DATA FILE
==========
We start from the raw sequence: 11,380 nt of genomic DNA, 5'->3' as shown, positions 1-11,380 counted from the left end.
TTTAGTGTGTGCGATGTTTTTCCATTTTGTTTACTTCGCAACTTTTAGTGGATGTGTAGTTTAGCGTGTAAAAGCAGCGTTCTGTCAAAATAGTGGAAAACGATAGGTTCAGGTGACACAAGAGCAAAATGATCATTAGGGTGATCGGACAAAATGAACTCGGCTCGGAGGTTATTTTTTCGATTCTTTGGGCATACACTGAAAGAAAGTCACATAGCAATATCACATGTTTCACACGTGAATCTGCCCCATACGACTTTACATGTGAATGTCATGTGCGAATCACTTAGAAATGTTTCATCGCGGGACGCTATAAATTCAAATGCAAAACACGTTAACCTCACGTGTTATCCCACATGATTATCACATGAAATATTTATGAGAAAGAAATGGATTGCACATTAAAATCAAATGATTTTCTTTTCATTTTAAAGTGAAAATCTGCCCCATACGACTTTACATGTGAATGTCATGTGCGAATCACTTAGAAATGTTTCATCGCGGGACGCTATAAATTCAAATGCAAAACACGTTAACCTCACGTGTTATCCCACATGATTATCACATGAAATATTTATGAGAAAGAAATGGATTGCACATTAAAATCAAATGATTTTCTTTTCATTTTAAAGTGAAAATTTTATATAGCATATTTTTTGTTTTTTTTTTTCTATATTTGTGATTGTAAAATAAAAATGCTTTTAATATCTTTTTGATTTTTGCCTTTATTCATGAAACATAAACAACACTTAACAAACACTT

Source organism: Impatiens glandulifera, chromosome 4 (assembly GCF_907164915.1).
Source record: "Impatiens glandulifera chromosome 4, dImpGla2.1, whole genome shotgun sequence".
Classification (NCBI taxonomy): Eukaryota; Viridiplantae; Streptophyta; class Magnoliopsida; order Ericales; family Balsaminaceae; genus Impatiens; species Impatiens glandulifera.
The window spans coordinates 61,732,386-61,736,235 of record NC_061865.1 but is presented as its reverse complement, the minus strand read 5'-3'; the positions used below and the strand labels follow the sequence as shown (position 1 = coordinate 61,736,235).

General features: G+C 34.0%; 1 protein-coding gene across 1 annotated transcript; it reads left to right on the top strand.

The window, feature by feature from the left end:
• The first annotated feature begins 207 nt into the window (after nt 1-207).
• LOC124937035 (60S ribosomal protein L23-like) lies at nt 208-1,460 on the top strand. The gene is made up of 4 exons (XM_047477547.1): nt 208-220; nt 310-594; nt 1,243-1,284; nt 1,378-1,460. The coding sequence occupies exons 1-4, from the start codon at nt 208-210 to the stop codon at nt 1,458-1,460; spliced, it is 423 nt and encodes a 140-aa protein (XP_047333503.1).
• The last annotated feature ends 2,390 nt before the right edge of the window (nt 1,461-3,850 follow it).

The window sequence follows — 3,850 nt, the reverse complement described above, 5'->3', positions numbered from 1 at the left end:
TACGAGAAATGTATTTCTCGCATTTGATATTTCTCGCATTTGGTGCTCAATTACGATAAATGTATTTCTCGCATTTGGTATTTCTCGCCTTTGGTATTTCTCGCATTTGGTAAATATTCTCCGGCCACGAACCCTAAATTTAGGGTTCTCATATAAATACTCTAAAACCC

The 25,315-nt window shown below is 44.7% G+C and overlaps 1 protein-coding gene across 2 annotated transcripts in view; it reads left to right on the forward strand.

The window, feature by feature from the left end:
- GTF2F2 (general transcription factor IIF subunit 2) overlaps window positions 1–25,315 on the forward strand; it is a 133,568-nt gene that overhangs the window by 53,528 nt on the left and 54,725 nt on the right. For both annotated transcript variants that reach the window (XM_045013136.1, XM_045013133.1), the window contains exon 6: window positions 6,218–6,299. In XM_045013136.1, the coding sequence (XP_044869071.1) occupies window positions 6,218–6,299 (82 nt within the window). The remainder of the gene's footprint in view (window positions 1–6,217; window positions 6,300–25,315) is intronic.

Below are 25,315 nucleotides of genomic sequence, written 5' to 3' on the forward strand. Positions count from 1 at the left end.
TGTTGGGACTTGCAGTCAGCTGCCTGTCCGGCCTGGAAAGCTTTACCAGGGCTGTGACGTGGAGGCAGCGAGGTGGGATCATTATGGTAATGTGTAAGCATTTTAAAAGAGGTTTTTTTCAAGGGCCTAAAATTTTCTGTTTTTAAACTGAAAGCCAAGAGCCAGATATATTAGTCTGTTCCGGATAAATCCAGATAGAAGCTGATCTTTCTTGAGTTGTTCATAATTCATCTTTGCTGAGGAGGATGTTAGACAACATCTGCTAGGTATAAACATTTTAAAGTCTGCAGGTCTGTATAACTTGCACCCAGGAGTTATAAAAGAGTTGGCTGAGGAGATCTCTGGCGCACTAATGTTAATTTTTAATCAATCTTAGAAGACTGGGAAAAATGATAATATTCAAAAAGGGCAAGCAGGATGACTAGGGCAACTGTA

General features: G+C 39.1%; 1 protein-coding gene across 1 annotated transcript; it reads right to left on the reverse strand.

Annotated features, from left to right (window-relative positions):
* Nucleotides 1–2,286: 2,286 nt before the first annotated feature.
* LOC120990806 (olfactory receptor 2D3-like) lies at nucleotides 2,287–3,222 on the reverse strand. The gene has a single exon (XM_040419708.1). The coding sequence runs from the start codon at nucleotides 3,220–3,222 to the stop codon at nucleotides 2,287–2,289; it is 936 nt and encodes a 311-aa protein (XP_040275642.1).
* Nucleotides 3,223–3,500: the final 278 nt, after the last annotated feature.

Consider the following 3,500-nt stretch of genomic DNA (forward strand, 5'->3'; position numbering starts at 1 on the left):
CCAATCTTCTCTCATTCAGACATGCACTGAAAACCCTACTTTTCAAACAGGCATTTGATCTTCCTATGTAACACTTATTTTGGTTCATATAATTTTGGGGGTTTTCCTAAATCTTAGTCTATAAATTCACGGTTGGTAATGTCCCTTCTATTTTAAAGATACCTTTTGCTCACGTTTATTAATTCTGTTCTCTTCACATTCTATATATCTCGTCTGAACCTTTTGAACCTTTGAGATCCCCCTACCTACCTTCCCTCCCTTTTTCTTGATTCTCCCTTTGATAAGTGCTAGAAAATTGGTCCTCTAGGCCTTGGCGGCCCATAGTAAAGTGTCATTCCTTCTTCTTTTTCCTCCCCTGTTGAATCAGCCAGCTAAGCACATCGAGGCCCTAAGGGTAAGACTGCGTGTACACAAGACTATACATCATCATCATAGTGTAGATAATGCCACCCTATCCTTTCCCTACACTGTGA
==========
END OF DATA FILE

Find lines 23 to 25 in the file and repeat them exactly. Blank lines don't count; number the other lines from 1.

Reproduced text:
* Nucleotides 3,223–3,500: the final 278 nt, after the last annotated feature.

Consider the following 3,500-nt stretch of genomic DNA (forward strand, 5'->3'; position numbering starts at 1 on the left):
CCAATCTTCTCTCATTCAGACATGCACTGAAAACCCTACTTTTCAAACAGGCATTTGATCTTCCTATGTAACACTTATTTTGGTTCATATAATTTTGGGGGTTTTCCTAAATCTTAGTCTATAAATTCACGGTTGGTAATGTCCCTTCTATTTTAAAGATACCTTTTGCTCACGTTTATTAATTCTGTTCTCTTCACATTCTATATATCTCGTCTGAACCTTTTGAACCTTTGAGATCCCCCTACCTACCTTCCCTCCCTTTTTCTTGATTCTCCCTTTGATAAGTGCTAGAAAATTGGTCCTCTAGGCCTTGGCGGCCCATAGTAAAGTGTCATTCCTTCTTCTTTTTCCTCCCCTGTTGAATCAGCCAGCTAAGCACATCGAGGCCCTAAGGGTAAGACTGCGTGTACACAAGACTATACATCATCATCATAGTGTAGATAATGCCACCCTATCCTTTCCCTACACTGTGA